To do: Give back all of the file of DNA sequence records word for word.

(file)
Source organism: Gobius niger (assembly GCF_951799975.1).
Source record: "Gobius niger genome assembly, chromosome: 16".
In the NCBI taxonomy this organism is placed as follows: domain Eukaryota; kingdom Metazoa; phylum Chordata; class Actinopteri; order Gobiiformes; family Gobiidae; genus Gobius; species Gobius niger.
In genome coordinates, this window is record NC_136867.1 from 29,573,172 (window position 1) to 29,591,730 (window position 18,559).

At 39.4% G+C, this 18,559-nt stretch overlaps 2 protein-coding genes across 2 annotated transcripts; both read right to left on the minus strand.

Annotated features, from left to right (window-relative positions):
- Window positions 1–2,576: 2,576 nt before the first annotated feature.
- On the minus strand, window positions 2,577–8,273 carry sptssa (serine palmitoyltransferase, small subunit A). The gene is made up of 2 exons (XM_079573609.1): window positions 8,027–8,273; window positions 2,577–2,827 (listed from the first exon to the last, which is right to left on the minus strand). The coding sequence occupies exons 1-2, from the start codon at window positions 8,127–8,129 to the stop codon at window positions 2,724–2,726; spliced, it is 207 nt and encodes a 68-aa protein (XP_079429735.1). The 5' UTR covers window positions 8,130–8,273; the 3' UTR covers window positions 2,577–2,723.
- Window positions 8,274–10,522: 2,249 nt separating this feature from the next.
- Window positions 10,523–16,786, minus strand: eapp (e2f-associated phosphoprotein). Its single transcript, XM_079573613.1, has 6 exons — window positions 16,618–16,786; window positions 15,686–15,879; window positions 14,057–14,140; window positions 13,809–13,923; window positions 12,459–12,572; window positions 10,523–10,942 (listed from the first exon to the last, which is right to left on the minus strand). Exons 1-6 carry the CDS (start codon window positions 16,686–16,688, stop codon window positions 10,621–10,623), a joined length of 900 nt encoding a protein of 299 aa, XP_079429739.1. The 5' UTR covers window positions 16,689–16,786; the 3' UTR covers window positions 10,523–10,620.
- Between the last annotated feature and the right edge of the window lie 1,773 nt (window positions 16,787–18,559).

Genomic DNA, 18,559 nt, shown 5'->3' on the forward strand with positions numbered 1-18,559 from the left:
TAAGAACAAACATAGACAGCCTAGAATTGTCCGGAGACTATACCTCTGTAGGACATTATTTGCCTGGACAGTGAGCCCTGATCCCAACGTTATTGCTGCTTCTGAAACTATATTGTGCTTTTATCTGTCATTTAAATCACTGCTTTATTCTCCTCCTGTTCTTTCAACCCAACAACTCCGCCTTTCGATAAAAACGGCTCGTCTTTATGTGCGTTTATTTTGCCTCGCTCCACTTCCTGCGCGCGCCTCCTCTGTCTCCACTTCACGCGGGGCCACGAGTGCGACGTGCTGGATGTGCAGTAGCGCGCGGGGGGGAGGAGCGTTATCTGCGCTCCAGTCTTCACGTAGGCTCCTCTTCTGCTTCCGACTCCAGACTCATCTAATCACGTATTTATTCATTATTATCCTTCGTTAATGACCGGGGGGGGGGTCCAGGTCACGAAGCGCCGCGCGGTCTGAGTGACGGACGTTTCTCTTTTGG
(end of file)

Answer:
Source organism: Gobius niger (assembly GCF_951799975.1).
Source record: "Gobius niger genome assembly, chromosome: 16".
In the NCBI taxonomy this organism is placed as follows: domain Eukaryota; kingdom Metazoa; phylum Chordata; class Actinopteri; order Gobiiformes; family Gobiidae; genus Gobius; species Gobius niger.
In genome coordinates, this window is record NC_136867.1 from 29,573,172 (window position 1) to 29,591,730 (window position 18,559).

At 39.4% G+C, this 18,559-nt stretch overlaps 2 protein-coding genes across 2 annotated transcripts; both read right to left on the minus strand.

Annotated features, from left to right (window-relative positions):
- Window positions 1–2,576: 2,576 nt before the first annotated feature.
- On the minus strand, window positions 2,577–8,273 carry sptssa (serine palmitoyltransferase, small subunit A). The gene is made up of 2 exons (XM_079573609.1): window positions 8,027–8,273; window positions 2,577–2,827 (listed from the first exon to the last, which is right to left on the minus strand). The coding sequence occupies exons 1-2, from the start codon at window positions 8,127–8,129 to the stop codon at window positions 2,724–2,726; spliced, it is 207 nt and encodes a 68-aa protein (XP_079429735.1). The 5' UTR covers window positions 8,130–8,273; the 3' UTR covers window positions 2,577–2,723.
- Window positions 8,274–10,522: 2,249 nt separating this feature from the next.
- Window positions 10,523–16,786, minus strand: eapp (e2f-associated phosphoprotein). Its single transcript, XM_079573613.1, has 6 exons — window positions 16,618–16,786; window positions 15,686–15,879; window positions 14,057–14,140; window positions 13,809–13,923; window positions 12,459–12,572; window positions 10,523–10,942 (listed from the first exon to the last, which is right to left on the minus strand). Exons 1-6 carry the CDS (start codon window positions 16,686–16,688, stop codon window positions 10,621–10,623), a joined length of 900 nt encoding a protein of 299 aa, XP_079429739.1. The 5' UTR covers window positions 16,689–16,786; the 3' UTR covers window positions 10,523–10,620.
- Between the last annotated feature and the right edge of the window lie 1,773 nt (window positions 16,787–18,559).

Genomic DNA, 18,559 nt, shown 5'->3' on the forward strand with positions numbered 1-18,559 from the left:
TAAGAACAAACATAGACAGCCTAGAATTGTCCGGAGACTATACCTCTGTAGGACATTATTTGCCTGGACAGTGAGCCCTGATCCCAACGTTATTGCTGCTTCTGAAACTATATTGTGCTTTTATCTGTCATTTAAATCACTGCTTTATTCTCCTCCTGTTCTTTCAACCCAACAACTCCGCCTTTCGATAAAAACGGCTCGTCTTTATGTGCGTTTATTTTGCCTCGCTCCACTTCCTGCGCGCGCCTCCTCTGTCTCCACTTCACGCGGGGCCACGAGTGCGACGTGCTGGATGTGCAGTAGCGCGCGGGGGGGAGGAGCGTTATCTGCGCTCCAGTCTTCACGTAGGCTCCTCTTCTGCTTCCGACTCCAGACTCATCTAATCACGTATTTATTCATTATTATCCTTCGTTAATGACCGGGGGGGGGGTCCAGGTCACGAAGCGCCGCGCGGTCTGAGTGACGGACGTTTCTCTTTTGG